Using a new calculation process, it is now possible to predict fiber orientation-dependent component behavior in relation to shaped elements at an early stage and thus design the component in accordance with the expected load. This reduces costly iteration cycles and thereby shortens the entire development and manufacturing process. What is more, the concept can also be applied to areas where Integrative Simulation was previously too expensive or time-consuming.
Short-fiber-reinforced thermoplastic injection molded parts are increasingly being used in place of steel or aluminum. The Fraunhofer Institute for Structural Durability and System Reliability LBF has developed a method to take into account the fiber orientation of short-fiber-reinforced injection molded parts, even at stages where there are still no components, such as prototypes.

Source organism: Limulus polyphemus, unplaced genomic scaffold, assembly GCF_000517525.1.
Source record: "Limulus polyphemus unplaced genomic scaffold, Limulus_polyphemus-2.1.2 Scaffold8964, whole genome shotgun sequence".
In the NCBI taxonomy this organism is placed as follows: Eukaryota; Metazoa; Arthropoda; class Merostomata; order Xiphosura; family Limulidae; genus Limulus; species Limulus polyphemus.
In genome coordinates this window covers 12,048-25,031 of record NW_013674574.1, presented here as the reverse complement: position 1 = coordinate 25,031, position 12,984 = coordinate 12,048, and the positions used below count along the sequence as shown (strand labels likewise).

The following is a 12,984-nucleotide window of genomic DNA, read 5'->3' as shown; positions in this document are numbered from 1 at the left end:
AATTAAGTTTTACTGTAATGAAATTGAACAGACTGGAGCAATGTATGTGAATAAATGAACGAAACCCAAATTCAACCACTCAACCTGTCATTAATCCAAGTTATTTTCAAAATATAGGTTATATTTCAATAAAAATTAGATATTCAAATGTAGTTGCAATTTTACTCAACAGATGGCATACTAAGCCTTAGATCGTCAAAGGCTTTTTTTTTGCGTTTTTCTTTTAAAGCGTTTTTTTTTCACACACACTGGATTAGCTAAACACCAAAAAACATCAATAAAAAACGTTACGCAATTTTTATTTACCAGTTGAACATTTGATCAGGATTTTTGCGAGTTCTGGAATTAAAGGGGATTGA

This phenomenological calculation concept is expected to close a significant gap in the design cycle of these molded parts.
Depending on the level of detail required, the new procedure can be regarded as an independent solution for component design or as an upstream supplement for integrative simulation. Fraunhofer LBF will present its research results from 12 to 14 March 2019 at the JEC trade fair in Paris at the Hessen joint exhibition in Hall 5, booth G71. More information is available at www.lbf.fraunhofer.de/jec2019